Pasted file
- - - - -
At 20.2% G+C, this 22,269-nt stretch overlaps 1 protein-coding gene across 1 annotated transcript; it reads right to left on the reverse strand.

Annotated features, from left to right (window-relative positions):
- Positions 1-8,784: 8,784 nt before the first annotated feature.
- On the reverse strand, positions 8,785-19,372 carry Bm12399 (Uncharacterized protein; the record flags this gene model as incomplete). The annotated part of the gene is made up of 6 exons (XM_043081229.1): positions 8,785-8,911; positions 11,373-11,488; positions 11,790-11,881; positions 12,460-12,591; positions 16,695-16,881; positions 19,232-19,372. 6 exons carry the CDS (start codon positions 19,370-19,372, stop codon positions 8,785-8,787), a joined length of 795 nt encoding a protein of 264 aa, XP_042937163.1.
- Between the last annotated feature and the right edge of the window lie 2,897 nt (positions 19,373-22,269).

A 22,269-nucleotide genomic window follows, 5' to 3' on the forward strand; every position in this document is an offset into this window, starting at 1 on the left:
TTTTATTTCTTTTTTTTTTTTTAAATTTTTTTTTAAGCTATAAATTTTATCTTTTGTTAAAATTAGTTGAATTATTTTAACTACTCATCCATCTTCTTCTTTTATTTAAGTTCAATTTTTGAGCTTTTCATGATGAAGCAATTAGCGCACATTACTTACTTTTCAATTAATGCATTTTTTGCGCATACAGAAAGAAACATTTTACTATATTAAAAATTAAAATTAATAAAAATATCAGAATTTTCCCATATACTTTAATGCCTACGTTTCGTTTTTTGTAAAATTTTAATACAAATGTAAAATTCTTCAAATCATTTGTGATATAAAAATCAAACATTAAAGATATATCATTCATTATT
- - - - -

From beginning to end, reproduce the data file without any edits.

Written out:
At 20.2% G+C, this 22,269-nt stretch overlaps 1 protein-coding gene across 1 annotated transcript; it reads right to left on the reverse strand.

Annotated features, from left to right (window-relative positions):
- Positions 1-8,784: 8,784 nt before the first annotated feature.
- On the reverse strand, positions 8,785-19,372 carry Bm12399 (Uncharacterized protein; the record flags this gene model as incomplete). The annotated part of the gene is made up of 6 exons (XM_043081229.1): positions 8,785-8,911; positions 11,373-11,488; positions 11,790-11,881; positions 12,460-12,591; positions 16,695-16,881; positions 19,232-19,372. 6 exons carry the CDS (start codon positions 19,370-19,372, stop codon positions 8,785-8,787), a joined length of 795 nt encoding a protein of 264 aa, XP_042937163.1.
- Between the last annotated feature and the right edge of the window lie 2,897 nt (positions 19,373-22,269).

A 22,269-nucleotide genomic window follows, 5' to 3' on the forward strand; every position in this document is an offset into this window, starting at 1 on the left:
TTTTATTTCTTTTTTTTTTTTTAAATTTTTTTTTAAGCTATAAATTTTATCTTTTGTTAAAATTAGTTGAATTATTTTAACTACTCATCCATCTTCTTCTTTTATTTAAGTTCAATTTTTGAGCTTTTCATGATGAAGCAATTAGCGCACATTACTTACTTTTCAATTAATGCATTTTTTGCGCATACAGAAAGAAACATTTTACTATATTAAAAATTAAAATTAATAAAAATATCAGAATTTTCCCATATACTTTAATGCCTACGTTTCGTTTTTTGTAAAATTTTAATACAAATGTAAAATTCTTCAAATCATTTGTGATATAAAAATCAAACATTAAAGATATATCATTCATTATT